Tuesday, December 22, 2015

2015 Season Summary

The 2015 Atlantic hurricane season had below-average activity, with a total of

12 cyclones attaining tropical depression status,
11 cyclones attaining tropical storm status,
4 cyclones attaining hurricane status, and
2 cyclones attaining major hurricane status.

Before the beginning of the season, I predicted that there would be

9 cyclones attaining tropical depression status,
7 cyclones attaining tropical storm status,
3 cyclones attaining hurricane status, and
1 cyclone attaining major hurricane status.

The season was in fact slightly below average, since the average numbers of tropical storms, hurricanes, and major hurricanes are 12.1, 6.4, and 2.7, respectively. However, the actual totals exceeded my predictions in all categories. Nonetheless, a majority of the cyclones that did form were short-lived, a fact which is quantitatively confirmed by the low value of the Accumulated Cyclone Energy. This value, which was 59 for the 2015 season, takes into account both the intensity and longevity of each storm. 59 is only 67% of the thirty year median and is lower than that of the 2014 season, though it featured a smaller number of cyclones.

The greatest influence on cyclone development of the 2015 season was the strong El Nino event. Indicated by anomalously warm ocean temperatures over the equatorial East Pacific region, this event began in 2014 but strengthened significantly through 2015, becoming one of the three strongest events in recorded history and at least the strongest since 1997-8. As a result, strong upper-level winds prevailed across the Caribbean sea and Gulf of Mexico (as well as other parts of the tropical Atlantic). Notably, no tropical storms formed in the Caribbean during the season, and the two that entered it, Danny and Erika, were torn apart by wind shear shortly after doing so.

In contrast, high sea surface temperatures supported tropical cyclone formation. The above map, showing global temperature anomalies during September 2015 (the heart of hurricane season) show a band of record warm ocean temperatures over the subtropics, extending from the Bahamas and southeastern U.S. coast eastward. This band supported the formation of Hurricane Joaquin toward the end of September and early October, which became the strongest storm of the season with 155 mph winds and a minimum pressure of 931 mb. Record sea temperatures fueled this system in spite of the El Nino; the comparable El Nino events of 1997, 1982, and 1972 had no hurricanes even close to this strength. The season included a few tropical storm landfalls in the United States, but Joaquin's impact on the Bahamas was by far the most devastating.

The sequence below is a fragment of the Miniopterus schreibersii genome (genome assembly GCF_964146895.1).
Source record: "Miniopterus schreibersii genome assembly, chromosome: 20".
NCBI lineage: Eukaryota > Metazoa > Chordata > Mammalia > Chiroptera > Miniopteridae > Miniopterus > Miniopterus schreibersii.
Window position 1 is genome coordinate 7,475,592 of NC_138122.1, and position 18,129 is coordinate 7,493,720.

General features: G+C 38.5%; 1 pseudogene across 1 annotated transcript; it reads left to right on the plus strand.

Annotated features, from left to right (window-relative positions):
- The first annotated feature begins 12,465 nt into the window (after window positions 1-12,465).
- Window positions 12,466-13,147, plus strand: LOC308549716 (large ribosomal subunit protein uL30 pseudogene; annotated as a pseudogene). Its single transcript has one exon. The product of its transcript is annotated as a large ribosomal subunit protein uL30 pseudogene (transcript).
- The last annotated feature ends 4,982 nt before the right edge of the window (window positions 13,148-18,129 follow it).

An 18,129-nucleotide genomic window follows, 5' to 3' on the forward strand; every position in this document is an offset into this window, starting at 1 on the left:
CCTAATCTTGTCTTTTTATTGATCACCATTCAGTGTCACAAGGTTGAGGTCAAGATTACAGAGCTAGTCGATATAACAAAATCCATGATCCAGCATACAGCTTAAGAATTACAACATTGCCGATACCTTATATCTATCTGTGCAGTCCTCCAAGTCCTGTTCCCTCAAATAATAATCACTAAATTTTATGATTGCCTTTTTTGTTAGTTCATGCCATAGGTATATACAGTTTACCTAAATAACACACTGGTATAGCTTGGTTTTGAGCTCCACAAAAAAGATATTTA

Some other notable facts and statistics concerning this season include:
  • Tropical Storm Ana made the second-earliest U.S. landfall in the Carolinas on May 10, behind only the unusual Groundhog Day storm of 1952
  • Hurricane Fred was named at 18.9° W, one of only 4 storms to be named this far east; it also was the first storm in a century to affect the Cape Verde Islands as a hurricane
  • Hurricane Joaquin was the strongest cyclone in the Atlantic basin since Igor of 2010

Overall, the season was quiet, with Joaquin as the only notable cyclone in terms of intensity and damage.

Sources: http://www.vox.com/2015/8/17/9164499/el-nino-2015, http://www.ncdc.noaa.gov/sotc/